Annie Liu is a junior in the Schreyer Honors College pursuing a bachelor of musical arts in bassoon performance and a bachelor of science in general science. Originally from Toronto, Canada, Annie grew up in State College, studying bassoon with Professor Daryl Durran since 2013. She is a member of the Philharmonic Orchestra and the Symphonic Wind Ensemble, the premier ensembles of the School of Music, and the Pentavalent Wind Quintet. Through a school-wide audition, Annie was selected to perform a solo with percussionist Gage Kroljic in the 2018 Mosaic concert, which showcases the school’s outstanding soloists and ensembles. She was a finalist in the Philharmonic Orchestra Concerto Competition, receiving an honorable mention in January 2020. Every semester of study, Annie has earned Jury Honors, a distinction awarded for excellence in final performance exams. She received the inaugural Sue Haug School of Music Leadership Award in 2019. In the 2020 School of Music Scholarship Competition, she was again a winner of the Haug Leadership Award and she also won the Presser Scholarship and a College of Arts and Architecture Creative Achievement Award. This semester Annie has worked as lab manager of the Pitch Exploration Lab, a music cognition research lab. Beyond her music activities, Annie serves as the engagement director of Science Lion Pride and volunteers at Discovery Space of Central PA. She interned with the German Academic Exchange Service RISE Germany program doing biology research at Friedrich-Alexander-Universität Erlangen-Nürnberg. Annie intends to pursue a master’s degree in bassoon performance.

Valley Family Scholarship

Madison Borsos

Madison Borsos is a third-year student in the landscape architecture program. She is involved within the department as a member of Landscape Architecture Leaders and the Landscape Architecture Student Society, and within the College of Arts and Architecture as the president of Students for Environmentally Enlightened Design. She especially enjoys this position because it allows her to engage in conversations about climate change and sustainability with her peers. Her involvement with these three groups offers her the chance to connect with her classmates, students from related disciplines, and prospective students. Studying landscape architecture has opened her eyes to the breadth of possibilities for her future and she eagerly shares this knowledge with others, including a recent presentation she gave at her high school, in hopes of encouraging people of many backgrounds to contribute to the larger discussion. From a young age, her family fostered within her a curiosity about the outdoors through gardening, hiking, camping, and backpacking. Although she came to Penn State to study architecture, she transferred to the landscape architecture program because the environmental goals of the profession resonated with her. Madison’s work is inspired by her connection with nature. She hopes that, as a professional, she can create spaces for those who have not had access to restored natural areas in order to share enjoyment of nature with others.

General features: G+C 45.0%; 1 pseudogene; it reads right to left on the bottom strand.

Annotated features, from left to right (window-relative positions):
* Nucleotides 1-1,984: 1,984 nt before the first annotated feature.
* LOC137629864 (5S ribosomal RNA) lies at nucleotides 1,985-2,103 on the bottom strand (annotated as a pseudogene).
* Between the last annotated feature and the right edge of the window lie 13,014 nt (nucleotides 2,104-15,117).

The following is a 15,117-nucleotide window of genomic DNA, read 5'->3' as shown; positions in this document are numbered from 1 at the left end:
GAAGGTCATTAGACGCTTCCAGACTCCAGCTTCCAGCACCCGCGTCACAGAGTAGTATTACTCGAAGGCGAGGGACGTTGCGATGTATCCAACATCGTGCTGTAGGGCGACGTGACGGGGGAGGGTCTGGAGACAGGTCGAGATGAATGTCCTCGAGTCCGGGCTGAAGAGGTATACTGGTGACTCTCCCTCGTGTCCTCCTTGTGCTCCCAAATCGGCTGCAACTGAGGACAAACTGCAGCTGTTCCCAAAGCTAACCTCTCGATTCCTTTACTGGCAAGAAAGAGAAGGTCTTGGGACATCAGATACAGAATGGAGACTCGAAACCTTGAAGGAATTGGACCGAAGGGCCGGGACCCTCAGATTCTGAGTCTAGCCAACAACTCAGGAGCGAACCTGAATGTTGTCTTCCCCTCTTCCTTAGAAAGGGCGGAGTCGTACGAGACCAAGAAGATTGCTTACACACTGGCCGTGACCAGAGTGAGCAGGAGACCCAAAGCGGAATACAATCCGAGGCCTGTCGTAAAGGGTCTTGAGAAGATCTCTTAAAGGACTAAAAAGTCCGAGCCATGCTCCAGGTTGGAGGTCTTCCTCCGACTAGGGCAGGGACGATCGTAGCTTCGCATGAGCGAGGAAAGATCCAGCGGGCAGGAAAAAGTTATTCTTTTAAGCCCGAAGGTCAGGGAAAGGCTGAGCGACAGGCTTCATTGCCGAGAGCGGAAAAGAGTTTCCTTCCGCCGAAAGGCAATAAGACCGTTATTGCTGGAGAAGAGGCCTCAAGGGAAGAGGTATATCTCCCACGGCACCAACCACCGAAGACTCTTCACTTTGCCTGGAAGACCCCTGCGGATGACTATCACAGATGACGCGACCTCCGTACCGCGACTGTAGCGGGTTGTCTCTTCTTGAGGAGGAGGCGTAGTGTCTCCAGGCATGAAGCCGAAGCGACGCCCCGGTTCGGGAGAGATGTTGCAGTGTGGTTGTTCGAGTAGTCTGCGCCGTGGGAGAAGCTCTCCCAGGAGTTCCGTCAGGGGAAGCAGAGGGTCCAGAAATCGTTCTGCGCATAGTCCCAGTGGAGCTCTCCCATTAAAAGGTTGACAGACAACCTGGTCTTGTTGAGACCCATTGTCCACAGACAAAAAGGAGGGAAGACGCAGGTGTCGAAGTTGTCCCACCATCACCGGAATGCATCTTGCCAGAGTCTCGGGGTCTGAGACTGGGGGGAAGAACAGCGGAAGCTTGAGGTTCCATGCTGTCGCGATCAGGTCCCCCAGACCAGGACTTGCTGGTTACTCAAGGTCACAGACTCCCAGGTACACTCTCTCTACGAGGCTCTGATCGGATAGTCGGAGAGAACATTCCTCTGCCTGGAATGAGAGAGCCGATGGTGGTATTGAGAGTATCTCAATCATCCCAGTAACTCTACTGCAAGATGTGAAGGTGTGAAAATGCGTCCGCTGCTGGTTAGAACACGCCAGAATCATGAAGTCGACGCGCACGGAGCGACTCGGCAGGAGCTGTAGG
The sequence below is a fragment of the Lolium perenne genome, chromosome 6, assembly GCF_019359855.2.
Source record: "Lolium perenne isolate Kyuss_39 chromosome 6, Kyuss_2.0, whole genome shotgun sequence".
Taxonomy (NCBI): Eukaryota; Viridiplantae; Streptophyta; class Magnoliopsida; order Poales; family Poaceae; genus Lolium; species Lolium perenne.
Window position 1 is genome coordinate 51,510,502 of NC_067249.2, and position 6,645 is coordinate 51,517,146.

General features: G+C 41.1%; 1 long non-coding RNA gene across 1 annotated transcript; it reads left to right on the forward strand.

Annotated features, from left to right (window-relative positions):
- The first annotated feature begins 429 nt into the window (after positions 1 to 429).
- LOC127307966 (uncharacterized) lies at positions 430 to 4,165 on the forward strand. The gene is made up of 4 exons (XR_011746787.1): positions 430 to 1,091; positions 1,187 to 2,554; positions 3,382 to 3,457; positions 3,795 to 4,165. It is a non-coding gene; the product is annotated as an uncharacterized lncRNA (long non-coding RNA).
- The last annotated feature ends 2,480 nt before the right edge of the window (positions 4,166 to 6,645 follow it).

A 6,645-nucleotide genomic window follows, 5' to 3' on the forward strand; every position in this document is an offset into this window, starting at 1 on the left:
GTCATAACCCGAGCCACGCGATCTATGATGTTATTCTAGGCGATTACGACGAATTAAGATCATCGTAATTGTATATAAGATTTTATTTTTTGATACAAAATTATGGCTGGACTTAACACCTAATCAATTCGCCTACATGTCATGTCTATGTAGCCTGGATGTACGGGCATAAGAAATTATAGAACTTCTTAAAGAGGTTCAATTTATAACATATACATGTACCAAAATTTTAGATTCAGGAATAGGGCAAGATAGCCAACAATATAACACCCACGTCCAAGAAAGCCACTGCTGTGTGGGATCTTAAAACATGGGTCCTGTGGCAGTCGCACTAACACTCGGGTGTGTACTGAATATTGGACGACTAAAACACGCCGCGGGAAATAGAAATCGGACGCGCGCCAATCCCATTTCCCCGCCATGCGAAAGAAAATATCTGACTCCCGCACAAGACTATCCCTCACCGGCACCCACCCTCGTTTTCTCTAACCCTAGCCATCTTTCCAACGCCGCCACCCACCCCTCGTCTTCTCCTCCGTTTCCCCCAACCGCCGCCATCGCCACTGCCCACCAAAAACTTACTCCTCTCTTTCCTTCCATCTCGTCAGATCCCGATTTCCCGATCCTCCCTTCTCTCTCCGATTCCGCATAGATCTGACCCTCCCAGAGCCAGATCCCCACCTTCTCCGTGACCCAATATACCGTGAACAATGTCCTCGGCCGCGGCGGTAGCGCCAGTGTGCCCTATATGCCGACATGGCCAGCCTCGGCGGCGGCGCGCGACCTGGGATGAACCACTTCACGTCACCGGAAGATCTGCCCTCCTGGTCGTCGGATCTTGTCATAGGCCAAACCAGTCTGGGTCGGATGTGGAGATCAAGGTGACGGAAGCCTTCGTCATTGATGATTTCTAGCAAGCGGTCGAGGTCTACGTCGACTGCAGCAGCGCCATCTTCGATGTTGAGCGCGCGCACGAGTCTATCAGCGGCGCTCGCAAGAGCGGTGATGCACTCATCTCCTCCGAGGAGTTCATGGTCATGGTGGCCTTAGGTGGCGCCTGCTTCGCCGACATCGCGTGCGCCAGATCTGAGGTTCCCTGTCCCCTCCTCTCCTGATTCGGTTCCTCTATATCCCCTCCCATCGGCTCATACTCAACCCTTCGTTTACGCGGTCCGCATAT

Jasmine Forsberg

Jasmine Forsberg is a junior B.F.A. musical theatre major. Originally from Orlando, Florida, she grew up performing on many professional Central Florida stages, including the Orlando Repertory Theatre (the REP), the Winter Park Playhouse, and the Garden Theatre. Jasmine made her professional theatre debut at the REP when she was 10 years old as Roo in The House at Pooh Corner. This past year, she made her Off-Broadway debut in Broadway Bounty Hunter, written by Tony Award-nominee Joe Iconis. She recently recorded the Original Cast Album for Broadway Bounty Hunter, which will be released on several music streaming platforms in mid-2020. Jasmine also originated the role of Brenda “Rat” Ratowski in Two River Theater’s world premiere production of Love in Hate Nation. Favorite Penn State Centre Stage credits include Almastasa in The Lucky Boy and Norma in Hands on a Hardbody. When she is not onstage, Jasmine is writing her own music. In 2018, Jasmine helped write Penn State’s New Student Orientation musical, Results Will Vary, and will be joining the cast this summer for a third installment of the production.

John Kaufman

John Kaufman’s interest in lighting design was sparked at the age of 8 when he attended his first concert, the Trans-Siberian Orchestra during their 2008 tour. His focus was immediately drawn to the various production elements of the show. A native of Dillsburg, Pennsylvania, he was the technical director for his high school theatre, while simultaneously serving as the lighting designer for a local community theatre. At Penn State, some of John’s most recent works include the School of Theatre’s She Kills Monsters and THON 2020. His upcoming projects include designing several shows for the School of Theatre, and he plans to continue working on outside projects. Additionally, John works professionally at Illuminated Integration, The State Theatre, and the Bryce Jordan Center.

Danielle Vickers

Danielle Vickers is a fourth-year architecture major and Schreyer Honors student minoring in global and international studies. She recently returned from studying in Rome and has also completed study abroad programs in Japan and South Korea. Although a native of Pittsburgh, she has always dreamed of living and working in another country (most likely Italy). She has always been passionate about learning other languages, cultures, religions, and worldviews because they teach her so much about different values and lifestyles that she often tries to incorporate into her work as a designer. Danielle serves as a mentor for freshman architecture students and has co-hosted the Student of Color welcome event series held during the fall semester. Prior to studying in Italy, she was the treasurer of the Penn State chapter of the National Organization of Minority Architecture Students, for which she also planned workshops and social events. She says she loves being able to create a supportive community for minorities within the design majors so that everyone has a space where they feel like they belong.